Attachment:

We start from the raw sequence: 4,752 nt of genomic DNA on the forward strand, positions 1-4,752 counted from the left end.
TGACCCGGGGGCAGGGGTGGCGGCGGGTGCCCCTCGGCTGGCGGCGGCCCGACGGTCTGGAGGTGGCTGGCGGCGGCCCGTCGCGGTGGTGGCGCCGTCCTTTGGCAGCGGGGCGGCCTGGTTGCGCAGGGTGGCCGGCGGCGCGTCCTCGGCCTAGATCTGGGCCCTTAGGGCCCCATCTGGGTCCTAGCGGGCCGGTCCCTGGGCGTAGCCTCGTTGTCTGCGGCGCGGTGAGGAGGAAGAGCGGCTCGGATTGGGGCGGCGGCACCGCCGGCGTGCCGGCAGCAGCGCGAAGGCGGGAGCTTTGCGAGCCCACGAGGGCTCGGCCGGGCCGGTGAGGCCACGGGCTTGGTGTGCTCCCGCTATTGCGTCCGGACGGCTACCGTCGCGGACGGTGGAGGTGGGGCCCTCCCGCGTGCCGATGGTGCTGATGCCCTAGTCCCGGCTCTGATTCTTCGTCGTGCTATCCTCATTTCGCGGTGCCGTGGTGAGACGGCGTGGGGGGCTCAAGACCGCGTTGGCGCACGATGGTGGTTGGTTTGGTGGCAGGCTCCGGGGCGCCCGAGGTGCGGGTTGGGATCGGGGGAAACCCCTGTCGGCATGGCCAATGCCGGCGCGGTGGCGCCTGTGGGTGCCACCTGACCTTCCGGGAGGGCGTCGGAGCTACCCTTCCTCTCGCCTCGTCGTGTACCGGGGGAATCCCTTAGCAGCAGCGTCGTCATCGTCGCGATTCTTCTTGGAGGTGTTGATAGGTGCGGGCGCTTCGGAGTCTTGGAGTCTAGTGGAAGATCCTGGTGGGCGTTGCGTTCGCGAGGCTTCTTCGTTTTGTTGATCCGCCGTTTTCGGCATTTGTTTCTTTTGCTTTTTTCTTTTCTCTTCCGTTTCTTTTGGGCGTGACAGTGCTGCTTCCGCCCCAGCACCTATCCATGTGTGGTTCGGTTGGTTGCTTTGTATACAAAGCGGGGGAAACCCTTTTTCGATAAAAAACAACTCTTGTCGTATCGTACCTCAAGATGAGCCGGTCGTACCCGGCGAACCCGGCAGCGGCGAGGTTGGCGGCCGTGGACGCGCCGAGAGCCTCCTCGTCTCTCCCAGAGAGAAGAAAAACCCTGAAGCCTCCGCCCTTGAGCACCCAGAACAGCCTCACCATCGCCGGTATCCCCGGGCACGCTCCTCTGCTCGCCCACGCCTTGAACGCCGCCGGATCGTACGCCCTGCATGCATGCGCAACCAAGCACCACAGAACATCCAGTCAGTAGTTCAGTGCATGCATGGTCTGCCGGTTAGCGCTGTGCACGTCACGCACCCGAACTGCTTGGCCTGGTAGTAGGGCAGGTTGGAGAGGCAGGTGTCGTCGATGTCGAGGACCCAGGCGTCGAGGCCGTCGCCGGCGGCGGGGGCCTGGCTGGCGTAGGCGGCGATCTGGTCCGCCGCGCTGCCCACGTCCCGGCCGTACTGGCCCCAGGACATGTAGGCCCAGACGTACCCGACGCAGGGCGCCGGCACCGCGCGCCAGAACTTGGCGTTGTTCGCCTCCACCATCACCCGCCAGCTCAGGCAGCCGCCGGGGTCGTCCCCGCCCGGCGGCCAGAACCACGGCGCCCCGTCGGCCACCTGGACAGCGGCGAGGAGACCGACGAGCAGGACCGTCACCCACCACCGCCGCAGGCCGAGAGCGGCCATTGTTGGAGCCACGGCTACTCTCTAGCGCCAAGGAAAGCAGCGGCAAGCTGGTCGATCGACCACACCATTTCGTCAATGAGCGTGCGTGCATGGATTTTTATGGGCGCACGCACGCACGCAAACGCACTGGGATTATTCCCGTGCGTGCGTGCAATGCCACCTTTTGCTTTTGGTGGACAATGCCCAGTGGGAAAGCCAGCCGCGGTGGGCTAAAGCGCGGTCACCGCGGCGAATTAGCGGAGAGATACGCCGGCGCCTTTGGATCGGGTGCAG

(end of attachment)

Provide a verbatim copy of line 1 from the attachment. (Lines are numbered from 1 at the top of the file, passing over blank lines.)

We start from the raw sequence: 4,752 nt of genomic DNA on the forward strand, positions 1-4,752 counted from the left end.